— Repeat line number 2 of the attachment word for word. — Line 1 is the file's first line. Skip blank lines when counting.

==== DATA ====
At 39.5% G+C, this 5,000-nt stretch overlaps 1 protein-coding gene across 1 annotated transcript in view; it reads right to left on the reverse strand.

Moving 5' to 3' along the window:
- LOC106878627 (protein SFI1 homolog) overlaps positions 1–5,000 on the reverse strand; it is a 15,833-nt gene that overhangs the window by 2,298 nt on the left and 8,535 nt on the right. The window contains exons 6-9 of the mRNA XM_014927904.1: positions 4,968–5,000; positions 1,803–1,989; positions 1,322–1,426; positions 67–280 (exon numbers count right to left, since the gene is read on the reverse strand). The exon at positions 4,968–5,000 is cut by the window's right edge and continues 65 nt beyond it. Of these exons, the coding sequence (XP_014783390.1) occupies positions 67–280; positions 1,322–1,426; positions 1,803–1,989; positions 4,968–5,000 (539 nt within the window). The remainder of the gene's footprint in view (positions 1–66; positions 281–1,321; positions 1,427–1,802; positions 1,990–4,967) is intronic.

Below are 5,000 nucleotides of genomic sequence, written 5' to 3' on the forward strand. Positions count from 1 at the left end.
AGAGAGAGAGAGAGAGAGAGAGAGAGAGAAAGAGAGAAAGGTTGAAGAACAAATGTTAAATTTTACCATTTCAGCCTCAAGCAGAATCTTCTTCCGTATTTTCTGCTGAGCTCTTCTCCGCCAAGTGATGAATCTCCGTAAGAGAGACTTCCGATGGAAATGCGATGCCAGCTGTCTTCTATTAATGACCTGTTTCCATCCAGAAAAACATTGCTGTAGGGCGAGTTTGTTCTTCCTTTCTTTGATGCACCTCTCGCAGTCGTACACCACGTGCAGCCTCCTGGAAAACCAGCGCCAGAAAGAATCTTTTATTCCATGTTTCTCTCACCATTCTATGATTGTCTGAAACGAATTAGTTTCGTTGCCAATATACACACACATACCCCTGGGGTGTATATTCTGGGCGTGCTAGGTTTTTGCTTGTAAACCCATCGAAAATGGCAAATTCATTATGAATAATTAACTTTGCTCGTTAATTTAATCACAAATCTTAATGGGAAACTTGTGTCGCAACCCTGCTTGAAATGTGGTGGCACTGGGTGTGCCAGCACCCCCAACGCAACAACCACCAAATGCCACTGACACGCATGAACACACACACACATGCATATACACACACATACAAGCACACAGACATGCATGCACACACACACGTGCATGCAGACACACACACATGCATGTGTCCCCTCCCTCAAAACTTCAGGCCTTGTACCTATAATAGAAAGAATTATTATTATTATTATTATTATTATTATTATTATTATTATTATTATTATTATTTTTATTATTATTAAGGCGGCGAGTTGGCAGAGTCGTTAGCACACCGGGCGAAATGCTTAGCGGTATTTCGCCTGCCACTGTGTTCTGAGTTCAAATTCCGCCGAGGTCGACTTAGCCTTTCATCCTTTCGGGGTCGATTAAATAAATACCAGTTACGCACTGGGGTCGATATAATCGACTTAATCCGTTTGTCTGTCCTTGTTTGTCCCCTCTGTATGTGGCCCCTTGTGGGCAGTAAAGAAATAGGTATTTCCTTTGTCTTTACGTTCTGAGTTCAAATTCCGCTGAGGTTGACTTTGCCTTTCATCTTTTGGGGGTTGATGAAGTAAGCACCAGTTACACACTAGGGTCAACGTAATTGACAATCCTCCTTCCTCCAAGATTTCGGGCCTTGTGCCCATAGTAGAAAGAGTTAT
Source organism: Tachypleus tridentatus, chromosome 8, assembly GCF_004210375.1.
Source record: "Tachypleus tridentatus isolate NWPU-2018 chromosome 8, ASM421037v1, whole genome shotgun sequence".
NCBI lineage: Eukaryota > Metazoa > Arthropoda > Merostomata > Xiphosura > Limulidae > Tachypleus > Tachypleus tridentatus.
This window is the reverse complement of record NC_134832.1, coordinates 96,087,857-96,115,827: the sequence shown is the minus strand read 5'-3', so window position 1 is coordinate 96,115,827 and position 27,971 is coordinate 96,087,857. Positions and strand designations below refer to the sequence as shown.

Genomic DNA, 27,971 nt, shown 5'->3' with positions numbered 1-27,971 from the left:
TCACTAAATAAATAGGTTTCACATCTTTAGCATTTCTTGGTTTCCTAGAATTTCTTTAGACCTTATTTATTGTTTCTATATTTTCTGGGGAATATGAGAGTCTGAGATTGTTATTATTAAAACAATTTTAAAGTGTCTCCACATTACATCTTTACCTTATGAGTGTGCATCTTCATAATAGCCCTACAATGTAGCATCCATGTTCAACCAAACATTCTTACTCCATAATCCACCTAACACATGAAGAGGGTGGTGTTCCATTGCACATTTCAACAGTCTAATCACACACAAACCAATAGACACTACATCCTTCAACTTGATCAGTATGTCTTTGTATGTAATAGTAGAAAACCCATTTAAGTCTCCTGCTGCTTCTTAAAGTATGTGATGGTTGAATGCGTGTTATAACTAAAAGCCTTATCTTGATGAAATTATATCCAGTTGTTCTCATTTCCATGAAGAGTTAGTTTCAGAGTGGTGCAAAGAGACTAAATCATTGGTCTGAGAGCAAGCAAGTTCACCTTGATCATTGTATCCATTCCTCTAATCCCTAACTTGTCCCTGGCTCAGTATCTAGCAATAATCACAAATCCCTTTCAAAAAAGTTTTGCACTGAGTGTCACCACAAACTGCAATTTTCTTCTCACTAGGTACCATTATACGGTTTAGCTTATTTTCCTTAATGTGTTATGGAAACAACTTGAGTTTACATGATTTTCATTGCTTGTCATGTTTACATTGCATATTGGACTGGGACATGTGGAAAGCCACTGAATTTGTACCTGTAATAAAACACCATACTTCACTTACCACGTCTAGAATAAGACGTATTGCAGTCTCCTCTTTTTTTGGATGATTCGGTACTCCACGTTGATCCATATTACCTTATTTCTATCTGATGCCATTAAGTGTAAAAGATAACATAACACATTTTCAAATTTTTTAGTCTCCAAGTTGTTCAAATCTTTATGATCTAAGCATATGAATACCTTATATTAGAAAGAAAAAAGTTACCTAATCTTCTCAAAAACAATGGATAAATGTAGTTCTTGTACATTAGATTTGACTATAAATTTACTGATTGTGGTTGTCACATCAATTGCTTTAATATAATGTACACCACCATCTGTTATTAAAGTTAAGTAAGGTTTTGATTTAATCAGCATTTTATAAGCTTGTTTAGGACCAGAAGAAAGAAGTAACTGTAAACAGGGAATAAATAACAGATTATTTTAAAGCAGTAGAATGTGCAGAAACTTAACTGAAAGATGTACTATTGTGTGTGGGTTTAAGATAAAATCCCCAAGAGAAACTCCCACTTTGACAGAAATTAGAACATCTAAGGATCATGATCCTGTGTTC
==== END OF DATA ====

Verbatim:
Moving 5' to 3' along the window: